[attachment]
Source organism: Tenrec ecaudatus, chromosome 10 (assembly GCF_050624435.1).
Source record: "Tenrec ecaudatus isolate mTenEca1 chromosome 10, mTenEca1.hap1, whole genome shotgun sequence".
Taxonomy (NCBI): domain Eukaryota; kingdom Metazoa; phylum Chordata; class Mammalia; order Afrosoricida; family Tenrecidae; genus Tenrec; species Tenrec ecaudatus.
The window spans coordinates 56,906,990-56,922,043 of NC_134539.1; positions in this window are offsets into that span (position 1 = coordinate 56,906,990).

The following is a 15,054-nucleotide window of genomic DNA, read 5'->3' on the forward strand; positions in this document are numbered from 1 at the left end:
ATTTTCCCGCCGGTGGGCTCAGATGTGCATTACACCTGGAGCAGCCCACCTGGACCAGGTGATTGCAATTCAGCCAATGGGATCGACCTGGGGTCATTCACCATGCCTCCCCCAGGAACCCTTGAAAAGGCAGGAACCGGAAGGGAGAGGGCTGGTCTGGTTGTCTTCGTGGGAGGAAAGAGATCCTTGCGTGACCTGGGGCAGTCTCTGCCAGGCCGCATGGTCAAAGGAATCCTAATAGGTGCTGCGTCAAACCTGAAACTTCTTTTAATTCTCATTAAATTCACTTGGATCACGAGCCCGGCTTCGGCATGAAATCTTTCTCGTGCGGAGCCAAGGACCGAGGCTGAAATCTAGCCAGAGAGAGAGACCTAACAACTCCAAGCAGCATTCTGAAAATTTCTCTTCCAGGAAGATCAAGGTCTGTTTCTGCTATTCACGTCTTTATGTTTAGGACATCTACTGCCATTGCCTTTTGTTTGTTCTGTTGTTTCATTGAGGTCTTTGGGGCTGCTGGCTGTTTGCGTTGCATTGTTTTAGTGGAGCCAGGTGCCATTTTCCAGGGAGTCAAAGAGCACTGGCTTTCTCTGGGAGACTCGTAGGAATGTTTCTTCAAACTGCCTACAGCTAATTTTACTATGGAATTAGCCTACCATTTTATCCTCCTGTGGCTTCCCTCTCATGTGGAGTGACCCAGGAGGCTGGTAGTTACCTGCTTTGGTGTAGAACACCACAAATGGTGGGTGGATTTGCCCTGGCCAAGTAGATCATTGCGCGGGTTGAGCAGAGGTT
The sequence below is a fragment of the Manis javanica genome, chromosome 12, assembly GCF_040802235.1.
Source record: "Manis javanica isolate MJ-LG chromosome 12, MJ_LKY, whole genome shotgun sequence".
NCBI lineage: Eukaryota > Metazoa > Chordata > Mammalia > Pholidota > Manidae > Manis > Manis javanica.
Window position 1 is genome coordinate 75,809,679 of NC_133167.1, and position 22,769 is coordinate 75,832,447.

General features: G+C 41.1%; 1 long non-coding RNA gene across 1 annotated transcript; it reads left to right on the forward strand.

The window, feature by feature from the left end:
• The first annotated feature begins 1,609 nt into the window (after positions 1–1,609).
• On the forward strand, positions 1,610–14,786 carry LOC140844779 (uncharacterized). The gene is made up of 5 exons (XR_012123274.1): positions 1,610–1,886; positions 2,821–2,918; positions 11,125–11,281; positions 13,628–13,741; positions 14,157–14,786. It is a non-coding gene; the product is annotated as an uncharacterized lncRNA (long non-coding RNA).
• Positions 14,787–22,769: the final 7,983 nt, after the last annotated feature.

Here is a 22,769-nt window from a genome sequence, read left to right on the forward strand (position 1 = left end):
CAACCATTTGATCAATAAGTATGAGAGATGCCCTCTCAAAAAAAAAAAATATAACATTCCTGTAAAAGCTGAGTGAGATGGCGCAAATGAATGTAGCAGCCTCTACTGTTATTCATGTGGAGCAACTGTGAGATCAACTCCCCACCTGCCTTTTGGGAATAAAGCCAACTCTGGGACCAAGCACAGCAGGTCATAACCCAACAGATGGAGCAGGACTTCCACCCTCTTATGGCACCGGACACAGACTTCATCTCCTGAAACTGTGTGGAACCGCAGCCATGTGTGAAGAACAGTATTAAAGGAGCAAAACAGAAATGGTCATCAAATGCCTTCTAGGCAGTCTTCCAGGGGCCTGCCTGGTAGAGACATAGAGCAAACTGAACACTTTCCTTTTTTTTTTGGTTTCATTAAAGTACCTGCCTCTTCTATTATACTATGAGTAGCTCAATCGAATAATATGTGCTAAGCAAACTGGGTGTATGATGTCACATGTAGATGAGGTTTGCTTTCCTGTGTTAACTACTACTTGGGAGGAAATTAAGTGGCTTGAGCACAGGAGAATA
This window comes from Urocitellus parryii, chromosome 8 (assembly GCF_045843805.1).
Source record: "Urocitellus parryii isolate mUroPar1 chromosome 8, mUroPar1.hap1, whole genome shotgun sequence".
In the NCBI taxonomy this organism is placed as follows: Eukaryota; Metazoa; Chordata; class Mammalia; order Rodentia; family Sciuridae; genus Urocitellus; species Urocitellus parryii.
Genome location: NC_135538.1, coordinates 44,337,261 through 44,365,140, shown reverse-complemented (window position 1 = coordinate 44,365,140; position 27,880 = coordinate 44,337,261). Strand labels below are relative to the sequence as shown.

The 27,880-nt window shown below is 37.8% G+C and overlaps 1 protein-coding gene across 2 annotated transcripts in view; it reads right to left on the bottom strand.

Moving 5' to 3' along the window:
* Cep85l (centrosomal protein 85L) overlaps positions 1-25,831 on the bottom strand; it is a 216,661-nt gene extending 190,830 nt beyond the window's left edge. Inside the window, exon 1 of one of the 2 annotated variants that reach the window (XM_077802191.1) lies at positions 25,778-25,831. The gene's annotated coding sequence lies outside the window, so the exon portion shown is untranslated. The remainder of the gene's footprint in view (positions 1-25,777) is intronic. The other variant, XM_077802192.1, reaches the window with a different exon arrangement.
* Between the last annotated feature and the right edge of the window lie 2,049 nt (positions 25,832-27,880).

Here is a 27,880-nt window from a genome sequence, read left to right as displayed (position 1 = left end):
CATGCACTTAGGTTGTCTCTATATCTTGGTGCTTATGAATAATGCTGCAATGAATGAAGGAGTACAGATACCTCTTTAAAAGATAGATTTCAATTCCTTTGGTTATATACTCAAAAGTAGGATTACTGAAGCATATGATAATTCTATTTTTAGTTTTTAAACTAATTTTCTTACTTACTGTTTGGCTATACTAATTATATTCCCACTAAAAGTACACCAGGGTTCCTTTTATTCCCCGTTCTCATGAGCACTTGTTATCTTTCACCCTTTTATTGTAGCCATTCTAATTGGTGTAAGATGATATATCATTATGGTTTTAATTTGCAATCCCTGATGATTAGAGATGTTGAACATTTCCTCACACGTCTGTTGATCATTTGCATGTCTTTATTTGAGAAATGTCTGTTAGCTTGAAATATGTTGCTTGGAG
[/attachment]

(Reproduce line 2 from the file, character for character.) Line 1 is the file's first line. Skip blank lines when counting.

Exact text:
Source record: "Tenrec ecaudatus isolate mTenEca1 chromosome 10, mTenEca1.hap1, whole genome shotgun sequence".